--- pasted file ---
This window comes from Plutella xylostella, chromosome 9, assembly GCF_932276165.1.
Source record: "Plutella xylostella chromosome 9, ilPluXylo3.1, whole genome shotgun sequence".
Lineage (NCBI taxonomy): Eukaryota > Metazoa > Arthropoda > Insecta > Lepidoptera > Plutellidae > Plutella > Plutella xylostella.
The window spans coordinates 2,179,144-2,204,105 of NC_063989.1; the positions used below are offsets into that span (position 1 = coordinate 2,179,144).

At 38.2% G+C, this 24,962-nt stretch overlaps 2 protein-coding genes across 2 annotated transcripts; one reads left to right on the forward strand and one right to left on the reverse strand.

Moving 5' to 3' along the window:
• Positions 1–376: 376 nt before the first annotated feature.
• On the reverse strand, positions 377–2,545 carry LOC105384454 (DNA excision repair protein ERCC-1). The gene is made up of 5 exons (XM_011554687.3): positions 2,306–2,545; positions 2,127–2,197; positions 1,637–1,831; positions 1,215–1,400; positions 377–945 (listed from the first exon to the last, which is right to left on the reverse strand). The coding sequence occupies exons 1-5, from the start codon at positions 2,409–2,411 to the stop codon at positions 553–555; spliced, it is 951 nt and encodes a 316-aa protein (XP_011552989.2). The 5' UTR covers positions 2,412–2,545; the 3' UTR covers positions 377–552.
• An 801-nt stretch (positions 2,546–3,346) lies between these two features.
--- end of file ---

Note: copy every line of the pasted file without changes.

This window comes from Plutella xylostella, chromosome 9, assembly GCF_932276165.1.
Source record: "Plutella xylostella chromosome 9, ilPluXylo3.1, whole genome shotgun sequence".
Lineage (NCBI taxonomy): Eukaryota > Metazoa > Arthropoda > Insecta > Lepidoptera > Plutellidae > Plutella > Plutella xylostella.
The window spans coordinates 2,179,144-2,204,105 of NC_063989.1; the positions used below are offsets into that span (position 1 = coordinate 2,179,144).

At 38.2% G+C, this 24,962-nt stretch overlaps 2 protein-coding genes across 2 annotated transcripts; one reads left to right on the forward strand and one right to left on the reverse strand.

Moving 5' to 3' along the window:
• Positions 1–376: 376 nt before the first annotated feature.
• On the reverse strand, positions 377–2,545 carry LOC105384454 (DNA excision repair protein ERCC-1). The gene is made up of 5 exons (XM_011554687.3): positions 2,306–2,545; positions 2,127–2,197; positions 1,637–1,831; positions 1,215–1,400; positions 377–945 (listed from the first exon to the last, which is right to left on the reverse strand). The coding sequence occupies exons 1-5, from the start codon at positions 2,409–2,411 to the stop codon at positions 553–555; spliced, it is 951 nt and encodes a 316-aa protein (XP_011552989.2). The 5' UTR covers positions 2,412–2,545; the 3' UTR covers positions 377–552.
• An 801-nt stretch (positions 2,546–3,346) lies between these two features.